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Nikolai Berdyaev

Nikolai Alexandrovich Berdyaev (1874–1948) was born in Kiev into an aristocratic family. He was educated in a military school and later entered the University of Kiev, from which he was expelled for embracing Marxism and taking part in political agitation. At twenty-five he was exiled from Kiev to the north of Russia and narrowly escaped a second period of exile shortly before the Revolution. Previously, however, he had broken with Marxism in company with Sergius Bulgakov, and in 1909 he contributed to a symposium that reaffirmed the values of Orthodox Christianity. After the October Revolution, he was appointed by the Bolshevists to a chair of philosophy in the University of Moscow, but soon fell into disfavor for his independent political opinions. He was twice imprisoned and in 1922 was expelled from the country. He settled first in Berlin, where he opened a Russian Academy of Philosophy and Religion, then moved to Clamart near Paris, where he lectured in a similar institution. In 1939, he was invited to lecture at the Sorbonne and lived through the German occupation without harm. After the liberation, he announced his adhesion to the Soviet government, but later, in an article he published in a Paris, Russian-language newspaper, he criticized the return to a policy of repression. He died in Clamart.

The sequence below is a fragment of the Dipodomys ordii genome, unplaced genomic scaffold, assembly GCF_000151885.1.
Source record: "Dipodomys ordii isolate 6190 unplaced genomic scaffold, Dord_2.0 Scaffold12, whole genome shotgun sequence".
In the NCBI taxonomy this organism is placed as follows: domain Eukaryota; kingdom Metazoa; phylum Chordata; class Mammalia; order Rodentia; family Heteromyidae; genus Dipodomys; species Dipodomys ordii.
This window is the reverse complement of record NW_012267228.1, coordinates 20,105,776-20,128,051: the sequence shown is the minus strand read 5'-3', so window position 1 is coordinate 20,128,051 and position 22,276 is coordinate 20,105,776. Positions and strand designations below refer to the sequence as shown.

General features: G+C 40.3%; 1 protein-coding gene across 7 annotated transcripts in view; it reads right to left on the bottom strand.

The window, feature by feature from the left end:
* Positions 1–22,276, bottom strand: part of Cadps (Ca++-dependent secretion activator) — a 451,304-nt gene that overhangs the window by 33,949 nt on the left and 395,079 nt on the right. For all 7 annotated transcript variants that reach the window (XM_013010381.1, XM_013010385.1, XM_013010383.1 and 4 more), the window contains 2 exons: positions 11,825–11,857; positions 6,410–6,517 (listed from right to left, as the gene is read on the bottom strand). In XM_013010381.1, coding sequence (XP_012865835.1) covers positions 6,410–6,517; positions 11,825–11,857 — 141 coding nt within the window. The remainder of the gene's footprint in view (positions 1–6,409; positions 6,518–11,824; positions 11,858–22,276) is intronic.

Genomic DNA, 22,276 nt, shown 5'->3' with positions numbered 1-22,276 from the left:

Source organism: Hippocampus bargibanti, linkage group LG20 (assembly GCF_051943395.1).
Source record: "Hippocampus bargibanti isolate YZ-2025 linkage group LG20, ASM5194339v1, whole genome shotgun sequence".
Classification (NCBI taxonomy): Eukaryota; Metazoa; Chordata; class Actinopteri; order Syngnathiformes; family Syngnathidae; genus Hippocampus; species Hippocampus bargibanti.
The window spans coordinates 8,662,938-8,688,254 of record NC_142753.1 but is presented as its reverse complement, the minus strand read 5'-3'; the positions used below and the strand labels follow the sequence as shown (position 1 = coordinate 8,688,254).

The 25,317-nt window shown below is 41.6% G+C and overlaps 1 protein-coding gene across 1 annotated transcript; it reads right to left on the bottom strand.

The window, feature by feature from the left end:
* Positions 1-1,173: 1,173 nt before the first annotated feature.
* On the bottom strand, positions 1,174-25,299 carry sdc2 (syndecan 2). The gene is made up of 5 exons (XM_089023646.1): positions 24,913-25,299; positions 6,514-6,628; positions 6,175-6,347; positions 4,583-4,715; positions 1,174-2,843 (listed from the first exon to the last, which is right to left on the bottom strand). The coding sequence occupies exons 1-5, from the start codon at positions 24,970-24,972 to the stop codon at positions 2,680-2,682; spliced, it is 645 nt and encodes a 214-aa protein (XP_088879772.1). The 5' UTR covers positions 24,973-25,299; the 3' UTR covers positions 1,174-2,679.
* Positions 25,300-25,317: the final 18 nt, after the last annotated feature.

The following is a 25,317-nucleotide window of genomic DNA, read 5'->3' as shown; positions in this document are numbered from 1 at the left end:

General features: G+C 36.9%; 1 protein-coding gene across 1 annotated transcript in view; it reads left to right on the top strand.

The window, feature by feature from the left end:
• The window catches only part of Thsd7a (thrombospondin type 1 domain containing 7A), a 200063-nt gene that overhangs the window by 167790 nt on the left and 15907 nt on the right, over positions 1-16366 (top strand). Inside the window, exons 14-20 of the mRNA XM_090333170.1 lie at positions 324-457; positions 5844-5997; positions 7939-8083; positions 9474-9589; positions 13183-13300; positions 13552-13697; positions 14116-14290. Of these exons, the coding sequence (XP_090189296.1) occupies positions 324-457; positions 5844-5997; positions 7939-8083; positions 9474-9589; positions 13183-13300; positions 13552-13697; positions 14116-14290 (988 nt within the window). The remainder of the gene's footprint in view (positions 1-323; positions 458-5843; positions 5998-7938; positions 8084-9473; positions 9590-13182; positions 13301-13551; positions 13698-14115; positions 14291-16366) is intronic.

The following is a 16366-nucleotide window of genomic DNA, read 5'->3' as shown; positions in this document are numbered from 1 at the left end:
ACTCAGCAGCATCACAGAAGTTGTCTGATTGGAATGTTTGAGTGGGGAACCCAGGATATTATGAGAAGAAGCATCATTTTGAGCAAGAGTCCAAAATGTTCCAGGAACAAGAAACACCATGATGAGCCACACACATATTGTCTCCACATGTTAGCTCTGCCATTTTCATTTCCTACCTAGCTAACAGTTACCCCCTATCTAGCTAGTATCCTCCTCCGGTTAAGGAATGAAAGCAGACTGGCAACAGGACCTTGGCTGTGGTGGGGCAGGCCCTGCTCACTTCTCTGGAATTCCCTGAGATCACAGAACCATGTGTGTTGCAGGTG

Books by Nikolai Berdyaev :